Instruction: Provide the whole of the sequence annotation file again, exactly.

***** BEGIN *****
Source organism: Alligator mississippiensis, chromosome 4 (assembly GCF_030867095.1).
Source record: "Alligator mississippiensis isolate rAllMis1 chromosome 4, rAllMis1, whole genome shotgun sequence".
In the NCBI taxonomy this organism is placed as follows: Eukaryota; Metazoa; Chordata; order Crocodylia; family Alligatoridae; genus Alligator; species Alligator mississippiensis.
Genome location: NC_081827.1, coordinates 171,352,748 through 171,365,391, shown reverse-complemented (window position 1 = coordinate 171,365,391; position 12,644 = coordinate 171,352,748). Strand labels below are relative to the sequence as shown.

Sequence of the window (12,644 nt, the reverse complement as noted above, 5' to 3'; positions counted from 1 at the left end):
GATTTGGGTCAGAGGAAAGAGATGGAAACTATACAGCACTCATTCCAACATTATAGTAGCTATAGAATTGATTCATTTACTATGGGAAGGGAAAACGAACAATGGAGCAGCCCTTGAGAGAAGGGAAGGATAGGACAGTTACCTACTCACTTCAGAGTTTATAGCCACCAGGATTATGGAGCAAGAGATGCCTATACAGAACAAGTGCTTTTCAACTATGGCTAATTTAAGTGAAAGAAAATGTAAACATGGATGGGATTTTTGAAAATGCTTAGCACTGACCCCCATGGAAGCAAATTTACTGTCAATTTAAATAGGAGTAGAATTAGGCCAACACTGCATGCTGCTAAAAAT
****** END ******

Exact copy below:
Source organism: Alligator mississippiensis, chromosome 4 (assembly GCF_030867095.1).
Source record: "Alligator mississippiensis isolate rAllMis1 chromosome 4, rAllMis1, whole genome shotgun sequence".
In the NCBI taxonomy this organism is placed as follows: Eukaryota; Metazoa; Chordata; order Crocodylia; family Alligatoridae; genus Alligator; species Alligator mississippiensis.
Genome location: NC_081827.1, coordinates 171,352,748 through 171,365,391, shown reverse-complemented (window position 1 = coordinate 171,365,391; position 12,644 = coordinate 171,352,748). Strand labels below are relative to the sequence as shown.

Sequence of the window (12,644 nt, the reverse complement as noted above, 5' to 3'; positions counted from 1 at the left end):
GATTTGGGTCAGAGGAAAGAGATGGAAACTATACAGCACTCATTCCAACATTATAGTAGCTATAGAATTGATTCATTTACTATGGGAAGGGAAAACGAACAATGGAGCAGCCCTTGAGAGAAGGGAAGGATAGGACAGTTACCTACTCACTTCAGAGTTTATAGCCACCAGGATTATGGAGCAAGAGATGCCTATACAGAACAAGTGCTTTTCAACTATGGCTAATTTAAGTGAAAGAAAATGTAAACATGGATGGGATTTTTGAAAATGCTTAGCACTGACCCCCATGGAAGCAAATTTACTGTCAATTTAAATAGGAGTAGAATTAGGCCAACACTGCATGCTGCTAAAAAT